Electronic Medical Records Seeing An Increase In Use, As Well As In Malpractice Lawsuit Risks
Due to a recent concern, healthcare organizations have begun a new series of research and inquiries driven by the legal liability fears attached to electronic health records (EHRs). An EHR carries the possibility of being admissible in court due to its legal representation nature by storing the medical condition and treatment of any given person, at any given time. Furthermore, EHRs revolutionize cluttered filing rooms by retaining all the patient information, in addition to changing how medical professionals document patient meetings and to what extent. However, some fear the records can be too revealing. The Health Insurance Portability and Accountability Act: privacy and security rules, requires all handlers of electronic healthcare data to keep an audit log of access to any personally identifiable information. Consequently, healthcare organizations have used the records to catch unauthorized employees looking at patient records, and therefore occasionally causing the corporations themselves to be liable. While the courts find metadata and the EHR system significant and ascertainable, some members of the general public worry that items will be missed, due to the well know rushed and hectic workings of a hospital, causing the records to be incomplete. Likewise, others claim that the malpractice risks will increase in response to the “artificially short deadlines,” for implementation, could tempt vendors to cut corners on developing projects and rushing employees through training. These factors when combined could inadvertently raise the risk of malpractice lawsuits against physicians and pressure liability insurers to raise their premiums.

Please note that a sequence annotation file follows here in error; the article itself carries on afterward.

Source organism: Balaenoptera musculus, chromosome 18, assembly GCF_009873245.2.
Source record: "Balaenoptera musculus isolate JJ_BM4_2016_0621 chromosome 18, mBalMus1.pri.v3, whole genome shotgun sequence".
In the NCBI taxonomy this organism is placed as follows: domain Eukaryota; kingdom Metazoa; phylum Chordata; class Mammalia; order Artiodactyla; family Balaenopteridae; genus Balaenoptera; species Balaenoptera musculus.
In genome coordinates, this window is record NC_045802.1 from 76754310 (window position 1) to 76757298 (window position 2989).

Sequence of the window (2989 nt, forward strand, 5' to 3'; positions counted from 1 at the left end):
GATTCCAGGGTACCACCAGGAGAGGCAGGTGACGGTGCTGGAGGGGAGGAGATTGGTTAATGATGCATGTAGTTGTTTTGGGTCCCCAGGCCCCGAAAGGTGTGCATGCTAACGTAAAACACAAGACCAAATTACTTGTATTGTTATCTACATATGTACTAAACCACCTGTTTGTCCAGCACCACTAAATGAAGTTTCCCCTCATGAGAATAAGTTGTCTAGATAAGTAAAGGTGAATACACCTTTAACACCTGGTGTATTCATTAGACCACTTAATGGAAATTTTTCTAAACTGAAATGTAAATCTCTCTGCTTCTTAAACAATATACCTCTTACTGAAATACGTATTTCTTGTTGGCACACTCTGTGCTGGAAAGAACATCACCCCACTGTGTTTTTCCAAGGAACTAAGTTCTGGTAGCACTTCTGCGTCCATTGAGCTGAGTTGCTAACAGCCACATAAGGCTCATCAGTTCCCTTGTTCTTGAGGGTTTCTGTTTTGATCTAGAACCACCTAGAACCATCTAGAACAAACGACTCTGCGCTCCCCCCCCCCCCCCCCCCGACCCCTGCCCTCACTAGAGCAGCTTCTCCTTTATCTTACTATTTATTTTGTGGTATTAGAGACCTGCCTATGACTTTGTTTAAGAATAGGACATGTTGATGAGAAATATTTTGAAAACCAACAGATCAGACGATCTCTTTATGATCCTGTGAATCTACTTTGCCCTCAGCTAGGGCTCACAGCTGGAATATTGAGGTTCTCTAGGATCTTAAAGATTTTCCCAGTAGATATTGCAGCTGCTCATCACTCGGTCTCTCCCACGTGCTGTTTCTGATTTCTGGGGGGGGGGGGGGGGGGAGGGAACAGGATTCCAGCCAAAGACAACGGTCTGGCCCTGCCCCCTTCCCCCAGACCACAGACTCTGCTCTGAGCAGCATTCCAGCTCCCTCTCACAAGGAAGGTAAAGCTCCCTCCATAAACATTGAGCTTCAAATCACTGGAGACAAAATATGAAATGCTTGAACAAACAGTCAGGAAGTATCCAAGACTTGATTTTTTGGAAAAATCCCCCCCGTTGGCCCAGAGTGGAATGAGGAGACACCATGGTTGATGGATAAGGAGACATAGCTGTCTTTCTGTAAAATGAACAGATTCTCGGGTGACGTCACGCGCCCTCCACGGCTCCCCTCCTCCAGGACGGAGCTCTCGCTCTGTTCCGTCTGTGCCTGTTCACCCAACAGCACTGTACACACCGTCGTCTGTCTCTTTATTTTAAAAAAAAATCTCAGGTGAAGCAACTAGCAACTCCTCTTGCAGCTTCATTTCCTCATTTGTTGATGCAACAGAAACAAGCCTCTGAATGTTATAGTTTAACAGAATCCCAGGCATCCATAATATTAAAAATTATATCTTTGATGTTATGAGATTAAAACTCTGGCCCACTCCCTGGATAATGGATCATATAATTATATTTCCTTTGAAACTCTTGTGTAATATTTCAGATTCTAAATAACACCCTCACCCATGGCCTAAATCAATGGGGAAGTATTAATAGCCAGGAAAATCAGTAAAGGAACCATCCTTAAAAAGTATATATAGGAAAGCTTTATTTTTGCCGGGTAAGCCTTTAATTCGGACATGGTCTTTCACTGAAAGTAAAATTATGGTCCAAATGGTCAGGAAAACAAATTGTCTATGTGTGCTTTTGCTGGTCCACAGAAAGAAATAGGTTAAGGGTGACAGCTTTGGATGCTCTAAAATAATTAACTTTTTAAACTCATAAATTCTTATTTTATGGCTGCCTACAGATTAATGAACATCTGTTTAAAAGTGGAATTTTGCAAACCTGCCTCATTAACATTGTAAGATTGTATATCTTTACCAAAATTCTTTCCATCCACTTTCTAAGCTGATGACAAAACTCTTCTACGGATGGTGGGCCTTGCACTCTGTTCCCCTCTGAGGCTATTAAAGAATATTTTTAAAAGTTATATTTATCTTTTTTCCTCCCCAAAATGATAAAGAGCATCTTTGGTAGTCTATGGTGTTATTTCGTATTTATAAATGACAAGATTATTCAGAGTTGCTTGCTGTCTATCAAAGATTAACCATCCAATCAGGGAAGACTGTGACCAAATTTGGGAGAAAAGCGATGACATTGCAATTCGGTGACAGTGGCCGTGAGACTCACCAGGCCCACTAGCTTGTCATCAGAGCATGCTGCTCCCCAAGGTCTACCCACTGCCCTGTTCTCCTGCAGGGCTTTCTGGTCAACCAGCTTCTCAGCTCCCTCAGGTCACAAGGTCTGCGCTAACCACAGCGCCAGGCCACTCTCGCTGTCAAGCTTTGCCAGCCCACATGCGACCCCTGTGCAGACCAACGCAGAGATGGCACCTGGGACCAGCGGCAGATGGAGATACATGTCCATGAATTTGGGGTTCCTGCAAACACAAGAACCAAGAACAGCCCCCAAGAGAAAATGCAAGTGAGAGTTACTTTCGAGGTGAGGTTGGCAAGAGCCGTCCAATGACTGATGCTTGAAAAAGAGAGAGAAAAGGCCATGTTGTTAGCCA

However, others fully support the new system. Children’s Hospital has become the final health care system in the Milwaukee area to make the switch from paper to electronic health records. They expect to take the new system live within the later half of next year or early 2013. Yet, the final piece to tilt the scale in favor of EHRs was the incentive on the part of Medicare and Medicaid for those hospitals and physician offices that covert to EHRs. This new system, although possibly a breeding ground for lawsuits, also has the potential to force health systems to analyze and restructure the way they provide care. The NorthCrest Medical Center in Tennessee acting as an example of the latter. NorthCrest has reached the milestone of a 2009 law that provides Medicaid incentives to hospitals and physician offices that demonstrate “meaningful use” of an EHR. NorthCrest demonstrated “meaningful use” of the new technology designed to improve patient safety and decrease the overall cost of health care. Despite the seemingly high risk of malpractice claims, many healthcare organizations seem willing to adopt the new procedure in the never-ending attempt to provide higher quality care at a lower cost. Nevertheless, this is by no means a short term goal, the results of projects involving EHRs will likely not be apparent for years to come.
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Posted By: Eston Whiteside